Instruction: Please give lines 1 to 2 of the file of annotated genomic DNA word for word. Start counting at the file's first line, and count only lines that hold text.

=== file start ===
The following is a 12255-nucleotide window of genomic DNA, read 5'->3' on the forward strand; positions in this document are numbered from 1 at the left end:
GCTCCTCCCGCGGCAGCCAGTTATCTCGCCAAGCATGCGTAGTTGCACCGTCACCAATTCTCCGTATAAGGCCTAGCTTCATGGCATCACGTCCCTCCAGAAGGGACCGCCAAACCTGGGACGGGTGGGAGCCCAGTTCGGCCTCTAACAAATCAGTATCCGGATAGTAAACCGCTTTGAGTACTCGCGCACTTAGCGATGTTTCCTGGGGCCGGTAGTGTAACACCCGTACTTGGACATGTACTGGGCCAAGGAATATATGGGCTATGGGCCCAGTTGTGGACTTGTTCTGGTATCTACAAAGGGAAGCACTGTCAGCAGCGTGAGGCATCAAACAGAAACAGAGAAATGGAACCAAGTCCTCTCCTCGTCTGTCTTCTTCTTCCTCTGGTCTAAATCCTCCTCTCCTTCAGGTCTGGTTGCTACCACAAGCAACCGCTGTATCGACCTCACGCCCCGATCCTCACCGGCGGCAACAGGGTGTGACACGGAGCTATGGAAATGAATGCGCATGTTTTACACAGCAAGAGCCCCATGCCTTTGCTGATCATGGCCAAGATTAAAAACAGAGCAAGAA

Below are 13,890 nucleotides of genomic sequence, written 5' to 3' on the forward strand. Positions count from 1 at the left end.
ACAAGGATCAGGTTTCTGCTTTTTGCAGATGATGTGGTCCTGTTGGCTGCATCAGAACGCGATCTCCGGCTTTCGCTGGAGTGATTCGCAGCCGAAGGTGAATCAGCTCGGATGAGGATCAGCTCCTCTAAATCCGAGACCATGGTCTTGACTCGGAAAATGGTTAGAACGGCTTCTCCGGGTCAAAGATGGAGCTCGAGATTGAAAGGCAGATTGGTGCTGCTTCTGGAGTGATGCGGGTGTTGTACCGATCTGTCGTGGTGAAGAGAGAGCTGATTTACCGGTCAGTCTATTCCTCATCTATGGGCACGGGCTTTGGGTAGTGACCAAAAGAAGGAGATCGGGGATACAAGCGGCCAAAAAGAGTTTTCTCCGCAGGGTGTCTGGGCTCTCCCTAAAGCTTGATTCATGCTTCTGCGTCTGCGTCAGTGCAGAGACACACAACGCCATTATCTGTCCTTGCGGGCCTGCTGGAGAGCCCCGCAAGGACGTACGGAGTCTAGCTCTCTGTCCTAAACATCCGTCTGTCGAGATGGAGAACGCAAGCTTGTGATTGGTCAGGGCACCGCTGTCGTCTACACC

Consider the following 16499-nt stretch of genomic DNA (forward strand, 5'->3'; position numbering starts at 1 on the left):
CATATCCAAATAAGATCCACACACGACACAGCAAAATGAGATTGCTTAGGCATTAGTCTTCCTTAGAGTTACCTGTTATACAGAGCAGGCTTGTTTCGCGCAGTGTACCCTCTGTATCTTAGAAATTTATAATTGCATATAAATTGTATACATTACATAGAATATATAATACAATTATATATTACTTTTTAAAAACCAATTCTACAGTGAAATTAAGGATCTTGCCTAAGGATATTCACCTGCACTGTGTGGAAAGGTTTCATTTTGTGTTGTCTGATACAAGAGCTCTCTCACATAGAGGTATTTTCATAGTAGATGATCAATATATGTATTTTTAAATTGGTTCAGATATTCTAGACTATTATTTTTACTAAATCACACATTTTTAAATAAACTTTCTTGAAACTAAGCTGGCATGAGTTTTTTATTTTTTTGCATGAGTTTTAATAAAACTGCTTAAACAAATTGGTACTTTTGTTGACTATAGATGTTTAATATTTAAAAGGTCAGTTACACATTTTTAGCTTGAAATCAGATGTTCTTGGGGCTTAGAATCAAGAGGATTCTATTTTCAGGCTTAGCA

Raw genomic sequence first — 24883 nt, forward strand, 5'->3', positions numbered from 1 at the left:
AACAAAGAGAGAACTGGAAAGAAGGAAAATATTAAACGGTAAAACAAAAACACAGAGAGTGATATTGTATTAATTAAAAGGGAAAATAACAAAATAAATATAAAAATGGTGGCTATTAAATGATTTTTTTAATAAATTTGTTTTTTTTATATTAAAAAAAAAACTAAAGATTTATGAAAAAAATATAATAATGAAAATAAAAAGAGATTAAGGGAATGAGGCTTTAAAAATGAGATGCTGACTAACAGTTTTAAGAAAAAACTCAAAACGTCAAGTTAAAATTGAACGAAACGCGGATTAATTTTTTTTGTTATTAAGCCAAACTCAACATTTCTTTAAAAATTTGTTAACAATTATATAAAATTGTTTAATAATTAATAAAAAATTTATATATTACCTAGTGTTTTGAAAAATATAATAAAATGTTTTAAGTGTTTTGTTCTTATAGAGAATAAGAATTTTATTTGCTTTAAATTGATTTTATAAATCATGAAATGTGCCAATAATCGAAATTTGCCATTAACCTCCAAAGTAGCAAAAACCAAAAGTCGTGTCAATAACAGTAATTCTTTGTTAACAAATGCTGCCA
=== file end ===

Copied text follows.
The following is a 12255-nucleotide window of genomic DNA, read 5'->3' on the forward strand; positions in this document are numbered from 1 at the left end:
GCTCCTCCCGCGGCAGCCAGTTATCTCGCCAAGCATGCGTAGTTGCACCGTCACCAATTCTCCGTATAAGGCCTAGCTTCATGGCATCACGTCCCTCCAGAAGGGACCGCCAAACCTGGGACGGGTGGGAGCCCAGTTCGGCCTCTAACAAATCAGTATCCGGATAGTAAACCGCTTTGAGTACTCGCGCACTTAGCGATGTTTCCTGGGGCCGGTAGTGTAACACCCGTACTTGGACATGTACTGGGCCAAGGAATATATGGGCTATGGGCCCAGTTGTGGACTTGTTCTGGTATCTACAAAGGGAAGCACTGTCAGCAGCGTGAGGCATCAAACAGAAACAGAGAAATGGAACCAAGTCCTCTCCTCGTCTGTCTTCTTCTTCCTCTGGTCTAAATCCTCCTCTCCTTCAGGTCTGGTTGCTACCACAAGCAACCGCTGTATCGACCTCACGCCCCGATCCTCACCGGCGGCAACAGGGTGTGACACGGAGCTATGGAAATGAATGCGCATGTTTTACACAGCAAGAGCCCCATGCCTTTGCTGATCATGGCCAAGATTAAAAACAGAGCAAGAA